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Dassault DA-900 SX-ECH

Accident Case Study

Our airplanes are becoming pretty complex and when part of that complexity includes the flight controls, pilots should exercise an extra measure of caution when dealing with malfunctions. This situation was made worse because the flight manual procedures for diagnosing a "Pitch Feel" light did not give the pilot's an adequate way to diagnose the position of a harmless sounding device called an "Arthur Q unit." This unit determines how pilot inputs are translated to the controls and the pilots were unable to determine its failure mode.


 

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Figure: Falcon DA-900B SX-ECH in Faro, Portugal, from Wikimedia Commons.

Accident Report

  • Date: 14 September 1999
  • Time: 2135 UTC
  • Type: Falcon DA-900B
  • Operator: Olympic Airways
  • Registration: SX-ECH
  • Fatalities: 0 of 3 crew, 7 of 10 passengers
  • Aircraft Fate: Repaired
  • Phase: En route
  • Departure: Athens, Greece
  • Destination: Bucharest, Romania

Narrative

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Figure: Pitch oscillations, from Romania Accident Report, Page 54.

[Romania Accident Report, ¶1.1]

  • During climb ,after the flaps and slats were retracted, the flight crew noticed, on the warning panel, the "PITCH FEEL" light, was illuminated. The PIC disengaged the autopilot, checked the forces on the control column and re-engaged the autopilot. The "PITCH FEEL" warning light, remained continuously ON, during cruise and descent until SLATS were extended.
  • The final cruise level was FL 400, as requested by the crew and cleared by ATC, and was reached 27 minutes after take-off. Based upon crew declaration, during cruise flight, the crew noticed a roll mistrim warning, which disappeared after adequate compensation on ailerons trim, performed by the PIC.
  • After 47 minutes from take-off, a normal descent to FL 150 was initiated, with the A/P engaged in vertical speed (V/S) mode. During descent the Indicated Air Speed (IAS) increased from 240 Kts to 332 Kts.
  • At 12 minutes from Top of Descent (TOD), approaching FL 150, the F/O had a request for a further descent. Just before FL 150 the ATC recleared OAL3838 to continue descent to FL 50, while PIC briefed F/A about ETA. One second later A/P disengaged and thereafter the aircraft was manually flown by the PIC.
  • Between FL 150 and FL 140, for approximately 24 seconds, the aircraft experienced 10 oscillations in pitch axis which exceeded the limit manoeuvring load factor. Maximum recorded values were: +4.7 g and -3.26 g. During the event the thrust power was reduced.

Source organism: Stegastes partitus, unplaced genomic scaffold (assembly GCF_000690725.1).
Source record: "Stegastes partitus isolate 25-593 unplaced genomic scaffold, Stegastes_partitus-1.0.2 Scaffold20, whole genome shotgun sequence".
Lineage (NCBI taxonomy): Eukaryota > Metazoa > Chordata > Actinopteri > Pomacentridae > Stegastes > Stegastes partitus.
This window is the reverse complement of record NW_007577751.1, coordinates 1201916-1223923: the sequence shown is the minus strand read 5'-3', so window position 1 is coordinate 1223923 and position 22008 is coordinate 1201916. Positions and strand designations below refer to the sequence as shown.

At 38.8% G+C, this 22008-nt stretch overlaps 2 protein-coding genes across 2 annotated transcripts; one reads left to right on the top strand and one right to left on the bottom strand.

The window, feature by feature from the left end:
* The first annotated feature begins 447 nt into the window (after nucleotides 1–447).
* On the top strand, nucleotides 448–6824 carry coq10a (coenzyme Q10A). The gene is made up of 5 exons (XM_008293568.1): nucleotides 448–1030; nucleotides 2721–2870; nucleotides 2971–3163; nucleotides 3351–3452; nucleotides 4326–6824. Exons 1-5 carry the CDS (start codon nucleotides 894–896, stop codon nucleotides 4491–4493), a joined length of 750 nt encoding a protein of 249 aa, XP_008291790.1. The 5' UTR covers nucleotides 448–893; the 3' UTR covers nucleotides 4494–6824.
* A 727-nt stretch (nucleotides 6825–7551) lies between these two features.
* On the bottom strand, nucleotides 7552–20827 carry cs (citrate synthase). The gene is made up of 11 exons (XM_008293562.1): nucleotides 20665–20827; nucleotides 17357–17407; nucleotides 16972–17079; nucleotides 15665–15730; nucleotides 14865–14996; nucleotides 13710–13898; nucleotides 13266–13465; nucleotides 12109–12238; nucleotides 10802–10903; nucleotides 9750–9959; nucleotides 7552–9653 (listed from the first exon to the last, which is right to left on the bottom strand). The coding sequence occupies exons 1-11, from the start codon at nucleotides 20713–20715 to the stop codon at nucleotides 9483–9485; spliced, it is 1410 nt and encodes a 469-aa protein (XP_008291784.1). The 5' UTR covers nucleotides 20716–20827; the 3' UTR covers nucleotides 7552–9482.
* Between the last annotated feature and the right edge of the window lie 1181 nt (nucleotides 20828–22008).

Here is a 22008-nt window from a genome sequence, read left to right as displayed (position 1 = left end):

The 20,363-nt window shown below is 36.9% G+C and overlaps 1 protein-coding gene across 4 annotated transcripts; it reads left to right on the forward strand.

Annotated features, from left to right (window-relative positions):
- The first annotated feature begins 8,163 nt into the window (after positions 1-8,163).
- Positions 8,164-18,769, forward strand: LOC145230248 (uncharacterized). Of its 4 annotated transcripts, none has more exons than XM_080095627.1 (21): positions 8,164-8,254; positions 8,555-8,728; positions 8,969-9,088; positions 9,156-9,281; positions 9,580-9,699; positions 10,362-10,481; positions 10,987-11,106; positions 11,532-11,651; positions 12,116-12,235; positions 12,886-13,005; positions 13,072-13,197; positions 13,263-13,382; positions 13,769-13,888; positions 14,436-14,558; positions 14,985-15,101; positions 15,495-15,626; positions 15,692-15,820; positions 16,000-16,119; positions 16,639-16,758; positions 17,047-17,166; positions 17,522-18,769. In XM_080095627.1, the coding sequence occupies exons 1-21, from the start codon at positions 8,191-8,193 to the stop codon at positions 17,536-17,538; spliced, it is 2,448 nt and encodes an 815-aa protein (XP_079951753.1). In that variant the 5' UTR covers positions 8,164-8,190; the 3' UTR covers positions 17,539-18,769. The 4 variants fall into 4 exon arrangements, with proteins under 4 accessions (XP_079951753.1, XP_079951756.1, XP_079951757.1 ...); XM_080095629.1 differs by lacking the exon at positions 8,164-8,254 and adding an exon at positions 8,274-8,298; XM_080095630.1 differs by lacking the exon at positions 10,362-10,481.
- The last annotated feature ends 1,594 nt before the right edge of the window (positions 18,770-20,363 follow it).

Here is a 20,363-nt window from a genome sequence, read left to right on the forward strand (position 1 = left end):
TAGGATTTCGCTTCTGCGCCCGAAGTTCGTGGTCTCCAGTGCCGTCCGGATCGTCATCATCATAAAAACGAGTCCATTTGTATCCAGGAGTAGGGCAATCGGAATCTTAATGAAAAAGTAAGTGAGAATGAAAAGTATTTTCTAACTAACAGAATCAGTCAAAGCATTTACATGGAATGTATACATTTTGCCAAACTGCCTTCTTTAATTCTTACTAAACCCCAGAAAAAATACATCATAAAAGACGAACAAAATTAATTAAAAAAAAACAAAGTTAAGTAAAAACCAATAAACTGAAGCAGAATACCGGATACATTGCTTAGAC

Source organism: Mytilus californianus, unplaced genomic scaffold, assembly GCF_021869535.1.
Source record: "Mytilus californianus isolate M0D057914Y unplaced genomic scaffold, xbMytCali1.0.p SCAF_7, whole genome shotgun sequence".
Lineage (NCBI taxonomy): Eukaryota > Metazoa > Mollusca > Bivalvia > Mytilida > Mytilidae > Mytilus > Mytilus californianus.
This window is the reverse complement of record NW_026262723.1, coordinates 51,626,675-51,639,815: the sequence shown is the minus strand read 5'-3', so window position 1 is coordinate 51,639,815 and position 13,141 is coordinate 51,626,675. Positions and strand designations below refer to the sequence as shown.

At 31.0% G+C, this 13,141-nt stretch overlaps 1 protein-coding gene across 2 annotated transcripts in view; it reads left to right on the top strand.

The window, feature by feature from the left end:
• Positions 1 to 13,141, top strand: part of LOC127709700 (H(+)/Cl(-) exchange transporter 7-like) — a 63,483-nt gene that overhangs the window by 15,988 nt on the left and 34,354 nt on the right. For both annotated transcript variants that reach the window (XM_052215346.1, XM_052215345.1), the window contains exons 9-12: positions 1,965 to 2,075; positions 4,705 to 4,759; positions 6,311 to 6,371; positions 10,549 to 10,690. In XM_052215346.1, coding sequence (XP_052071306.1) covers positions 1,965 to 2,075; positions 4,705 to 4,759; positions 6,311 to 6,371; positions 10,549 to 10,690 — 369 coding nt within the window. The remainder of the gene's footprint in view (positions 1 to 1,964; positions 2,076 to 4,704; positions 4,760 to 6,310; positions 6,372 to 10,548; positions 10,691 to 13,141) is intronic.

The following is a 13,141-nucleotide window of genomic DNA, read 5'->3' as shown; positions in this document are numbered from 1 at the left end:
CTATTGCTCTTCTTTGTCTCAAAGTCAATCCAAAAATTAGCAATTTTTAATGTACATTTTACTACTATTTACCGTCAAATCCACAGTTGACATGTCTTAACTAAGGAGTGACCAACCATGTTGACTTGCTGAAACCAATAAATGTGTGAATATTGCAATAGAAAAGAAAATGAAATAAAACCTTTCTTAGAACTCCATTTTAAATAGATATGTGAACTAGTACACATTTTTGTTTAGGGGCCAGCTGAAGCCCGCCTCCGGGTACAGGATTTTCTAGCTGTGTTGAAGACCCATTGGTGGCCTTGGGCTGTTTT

• At about FL 130, after aircraft recovery from the encountered oscillations, F/O declared an EMERGENCY, saying: "We are in emergency sir, request vector to final approach. We have problems with the controls".
  • The aircraft was manually controlled by the PIC for 1 minute and 36 seconds, thereafter A/P was re-engaged for approximately 4 minutes, from FL130 to 2500 feet, as recorded by the DFDR.
  • At the request of the flight crew, radar vectoring was provided by the ATC, and a VISUAL approach was performed on RWY 08R.

[Romania Accident Report, page 9.]

  • The impact of the unfasten passengers with cabin ceiling and aircraft furniture, due to accelerations occurring during the pitch oscillations caused fatal injuries to 7 passengers, serious injuries to 1 crew member and 1 passenger and minor injuries to 2 passengers.

[Romania Accident Report, ¶1.6.2.]

  • The primary flight control system is fully power-assisted non-reversible system. The control inputs originate from the cockpit where a system of rigid rods and bellcranks link the control wheels and rudder pedals to the servo-actuators of the rudder, the elevators and the ailerons. Twenty-three turquoise-coloured rods (22 for aircraft 88 onwards) in the fuselage are made of carbon. In case of a total hydraulic failure, control surfaces can be operated manually within restricted flight envelope. In this case the servo-actuators transmit control movements mechanically to the control surfaces.